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Convention and Visitors Bureau Santa Monica

By Niki Cervantes
Staff Writer

September 27, 2016 -- Despite an ongoing battle to close Santa Monica Airport, the City’s plan to expand Airport Park is moving along as scheduled and now features 12 additional acres of everything from new sports fields and places to play to picnic areas and a native meadow habitat.

After much study, the City Council on Tuesday is set to approve “conceptual direction” for the Airport Park Expansion Project, which quadruples the size of now 4-acre park adjacent to the 227-acre airport.

The design will focus “on adding amenities, including needed additional playfields, in the context of a much larger and more varied mix of active and natural park uses anticipated with the future closure of Santa Monica Airport,” a report to the council said.

Although construction of the new bigger park has a start date of spring 2018, the closure of the airport itself remains locked in a power struggle that pits the City against the federal government and aviation industry, which want the airport to remain intact.

In fact, Tuesday’s agenda includes an item in closed session devoted to the City’s anticipated exposure to litigation after serving its major aviation tenant Atlantic Aviation, with a 30-day eviction notice earlier this month ("Major Santa Monica Airport Tenant Issued Eviction Notice," September 16, 2016).

The City has been trying to shutter the airport for five decades, and in August voted to close it by the summer of 2018, if legally possible. The move triggered more threats of lawsuits to countermand the order ("Santa Monica Council Votes for 2018 Airport Closure," August 25, 2016).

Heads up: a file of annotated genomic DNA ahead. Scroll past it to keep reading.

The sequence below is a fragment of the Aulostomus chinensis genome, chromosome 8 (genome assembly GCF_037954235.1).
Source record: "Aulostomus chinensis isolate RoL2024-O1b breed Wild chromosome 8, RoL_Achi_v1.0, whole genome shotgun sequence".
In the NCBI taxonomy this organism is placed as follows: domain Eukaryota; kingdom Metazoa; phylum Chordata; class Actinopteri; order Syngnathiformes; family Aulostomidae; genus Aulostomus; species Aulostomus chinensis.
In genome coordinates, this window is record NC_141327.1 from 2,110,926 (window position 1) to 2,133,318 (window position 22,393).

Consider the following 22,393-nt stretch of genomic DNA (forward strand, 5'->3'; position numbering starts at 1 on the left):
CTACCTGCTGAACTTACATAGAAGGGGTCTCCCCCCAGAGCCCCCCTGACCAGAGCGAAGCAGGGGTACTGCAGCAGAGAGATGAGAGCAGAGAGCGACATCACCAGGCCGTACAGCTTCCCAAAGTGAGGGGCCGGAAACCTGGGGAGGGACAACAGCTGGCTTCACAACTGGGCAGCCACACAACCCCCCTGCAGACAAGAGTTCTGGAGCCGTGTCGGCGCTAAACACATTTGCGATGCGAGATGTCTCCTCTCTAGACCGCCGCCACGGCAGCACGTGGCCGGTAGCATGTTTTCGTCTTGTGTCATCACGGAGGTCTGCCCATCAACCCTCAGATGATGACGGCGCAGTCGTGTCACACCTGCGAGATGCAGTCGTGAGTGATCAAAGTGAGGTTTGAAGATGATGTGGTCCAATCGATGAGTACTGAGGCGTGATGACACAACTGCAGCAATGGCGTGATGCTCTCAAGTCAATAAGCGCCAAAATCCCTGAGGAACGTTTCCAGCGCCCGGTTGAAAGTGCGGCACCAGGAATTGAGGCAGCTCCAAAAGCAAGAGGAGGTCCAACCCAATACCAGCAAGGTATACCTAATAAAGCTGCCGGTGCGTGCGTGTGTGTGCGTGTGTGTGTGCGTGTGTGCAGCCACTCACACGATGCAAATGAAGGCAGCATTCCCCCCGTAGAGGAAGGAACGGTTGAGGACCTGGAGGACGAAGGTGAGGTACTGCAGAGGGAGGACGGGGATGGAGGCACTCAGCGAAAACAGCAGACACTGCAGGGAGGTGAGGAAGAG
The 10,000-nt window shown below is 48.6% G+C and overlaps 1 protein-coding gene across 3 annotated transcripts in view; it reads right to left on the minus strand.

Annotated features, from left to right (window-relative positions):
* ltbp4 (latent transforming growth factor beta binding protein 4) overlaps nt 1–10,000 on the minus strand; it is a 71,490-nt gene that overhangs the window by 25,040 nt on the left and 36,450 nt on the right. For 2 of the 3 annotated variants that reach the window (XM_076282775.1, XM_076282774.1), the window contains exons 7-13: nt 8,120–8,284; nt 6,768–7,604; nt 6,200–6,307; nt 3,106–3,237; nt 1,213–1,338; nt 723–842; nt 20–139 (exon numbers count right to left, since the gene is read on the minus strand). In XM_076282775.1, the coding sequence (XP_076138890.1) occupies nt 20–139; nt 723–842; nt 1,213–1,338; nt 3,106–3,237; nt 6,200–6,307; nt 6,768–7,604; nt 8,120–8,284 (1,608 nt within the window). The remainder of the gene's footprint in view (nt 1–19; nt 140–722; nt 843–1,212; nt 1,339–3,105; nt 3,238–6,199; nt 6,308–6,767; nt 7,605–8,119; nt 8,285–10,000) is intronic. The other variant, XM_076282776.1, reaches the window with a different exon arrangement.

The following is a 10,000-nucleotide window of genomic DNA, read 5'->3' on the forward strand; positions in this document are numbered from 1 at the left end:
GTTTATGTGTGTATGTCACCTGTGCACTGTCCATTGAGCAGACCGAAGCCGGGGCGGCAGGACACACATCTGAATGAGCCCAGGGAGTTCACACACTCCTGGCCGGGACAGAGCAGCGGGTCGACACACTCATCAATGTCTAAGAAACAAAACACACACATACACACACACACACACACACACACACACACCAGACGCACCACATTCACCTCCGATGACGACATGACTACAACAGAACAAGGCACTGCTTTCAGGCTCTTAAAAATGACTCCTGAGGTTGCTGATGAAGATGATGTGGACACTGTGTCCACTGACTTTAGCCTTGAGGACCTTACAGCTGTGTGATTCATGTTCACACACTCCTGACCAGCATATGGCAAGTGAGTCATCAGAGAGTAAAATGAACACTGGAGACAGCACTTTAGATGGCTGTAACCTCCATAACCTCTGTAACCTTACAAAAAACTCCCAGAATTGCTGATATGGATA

In all, the ordeal has been so lengthy that expanding Airport Park is speeding along by comparison.

Last year, the council voted to add 12 acres in non-aviation parcels at SMO to Airport Park within three years. In the initial phase, which included ordering an environmental study of the airport land, the City explored three concept schemes.

Officials now favor a hybrid of the three plans that tries to balance sports and playing fields with the desire of some in the community for natural habitat.

The hybrid plan intersperses garden and green space among fenced synthetic- turf sports fields, and relocates Donald Douglas Loop to the south and west, “preventing bifurcation of the park by the roadway,” staff's report to Council said.

In response to the wishes of gardeners and others, the concept relocates 60 new community garden plots away from park edges to a more central location within the park.

“Naturally landscaped areas interspersed throughout the design incorporate vegetation selections offering shade, seasonal variation and bird and butterfly habitat, and serve as high-performance ecological counterpoints to the athletic spaces,” the report said.

In the mix would be two new regulation-sized FIFA fields, each suitable for lacrosse or three simultaneous soccer matches on each field. The plan also includes shaded spectator areas overlooking the FIFA fields close to sun-screened children's play spaces.

The report said the hybrid plan also retains the size of the existing children’s playground and dog park and, at the City Recreation and Park Commission’s request, integrates as many as six pickleball courts.

Also on Tuesday, the council was prepared to approve $1.13 million (which includes a 10 percent contingency) for more design work by Rios Clementi Hale Studios (RCHS), a California-based company, for the park expansion.

As amended, the agreement means Phase 2 design services from RCHS for the project now cannot exceed $1.32 million, with future year funding contingent on council budget approval.

Next, staff returns to the council by December 2016 with proposed guidelines and regulations for the east six acres of land for interim use until the park expansion is constructed.

Staff is to come back again in early 2018 for approval of the final design and to award a contract for construction, which would start that spring.

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